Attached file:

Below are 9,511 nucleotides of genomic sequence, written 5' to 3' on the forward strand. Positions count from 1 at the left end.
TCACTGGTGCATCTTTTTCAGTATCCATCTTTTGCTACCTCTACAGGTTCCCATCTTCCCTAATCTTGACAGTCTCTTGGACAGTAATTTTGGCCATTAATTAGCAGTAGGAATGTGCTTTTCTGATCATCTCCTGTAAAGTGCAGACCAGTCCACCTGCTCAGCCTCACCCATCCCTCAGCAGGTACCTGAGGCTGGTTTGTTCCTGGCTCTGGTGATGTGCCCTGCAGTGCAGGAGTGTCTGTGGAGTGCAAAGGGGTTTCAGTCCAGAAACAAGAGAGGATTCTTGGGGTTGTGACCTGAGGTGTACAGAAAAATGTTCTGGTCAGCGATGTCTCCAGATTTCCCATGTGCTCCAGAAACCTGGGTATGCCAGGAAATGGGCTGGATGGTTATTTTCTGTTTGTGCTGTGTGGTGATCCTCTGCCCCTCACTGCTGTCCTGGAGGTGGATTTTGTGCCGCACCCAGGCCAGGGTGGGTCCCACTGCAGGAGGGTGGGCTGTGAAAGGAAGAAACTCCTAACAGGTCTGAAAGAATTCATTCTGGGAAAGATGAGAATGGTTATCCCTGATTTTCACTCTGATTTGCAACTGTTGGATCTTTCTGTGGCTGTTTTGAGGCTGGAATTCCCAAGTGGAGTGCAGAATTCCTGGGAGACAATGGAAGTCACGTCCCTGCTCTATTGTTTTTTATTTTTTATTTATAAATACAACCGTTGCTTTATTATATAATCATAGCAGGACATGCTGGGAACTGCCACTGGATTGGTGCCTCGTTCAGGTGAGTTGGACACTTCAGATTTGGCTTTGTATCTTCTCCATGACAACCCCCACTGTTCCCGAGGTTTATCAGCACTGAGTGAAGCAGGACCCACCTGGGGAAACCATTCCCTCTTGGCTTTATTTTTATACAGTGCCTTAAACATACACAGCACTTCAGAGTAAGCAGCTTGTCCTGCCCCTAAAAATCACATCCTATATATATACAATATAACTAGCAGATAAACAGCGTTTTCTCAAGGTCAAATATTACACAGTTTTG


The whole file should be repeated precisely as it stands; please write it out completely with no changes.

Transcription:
Below are 9,511 nucleotides of genomic sequence, written 5' to 3' on the forward strand. Positions count from 1 at the left end.
TCACTGGTGCATCTTTTTCAGTATCCATCTTTTGCTACCTCTACAGGTTCCCATCTTCCCTAATCTTGACAGTCTCTTGGACAGTAATTTTGGCCATTAATTAGCAGTAGGAATGTGCTTTTCTGATCATCTCCTGTAAAGTGCAGACCAGTCCACCTGCTCAGCCTCACCCATCCCTCAGCAGGTACCTGAGGCTGGTTTGTTCCTGGCTCTGGTGATGTGCCCTGCAGTGCAGGAGTGTCTGTGGAGTGCAAAGGGGTTTCAGTCCAGAAACAAGAGAGGATTCTTGGGGTTGTGACCTGAGGTGTACAGAAAAATGTTCTGGTCAGCGATGTCTCCAGATTTCCCATGTGCTCCAGAAACCTGGGTATGCCAGGAAATGGGCTGGATGGTTATTTTCTGTTTGTGCTGTGTGGTGATCCTCTGCCCCTCACTGCTGTCCTGGAGGTGGATTTTGTGCCGCACCCAGGCCAGGGTGGGTCCCACTGCAGGAGGGTGGGCTGTGAAAGGAAGAAACTCCTAACAGGTCTGAAAGAATTCATTCTGGGAAAGATGAGAATGGTTATCCCTGATTTTCACTCTGATTTGCAACTGTTGGATCTTTCTGTGGCTGTTTTGAGGCTGGAATTCCCAAGTGGAGTGCAGAATTCCTGGGAGACAATGGAAGTCACGTCCCTGCTCTATTGTTTTTTATTTTTTATTTATAAATACAACCGTTGCTTTATTATATAATCATAGCAGGACATGCTGGGAACTGCCACTGGATTGGTGCCTCGTTCAGGTGAGTTGGACACTTCAGATTTGGCTTTGTATCTTCTCCATGACAACCCCCACTGTTCCCGAGGTTTATCAGCACTGAGTGAAGCAGGACCCACCTGGGGAAACCATTCCCTCTTGGCTTTATTTTTATACAGTGCCTTAAACATACACAGCACTTCAGAGTAAGCAGCTTGTCCTGCCCCTAAAAATCACATCCTATATATATACAATATAACTAGCAGATAAACAGCGTTTTCTCAAGGTCAAATATTACACAGTTTTG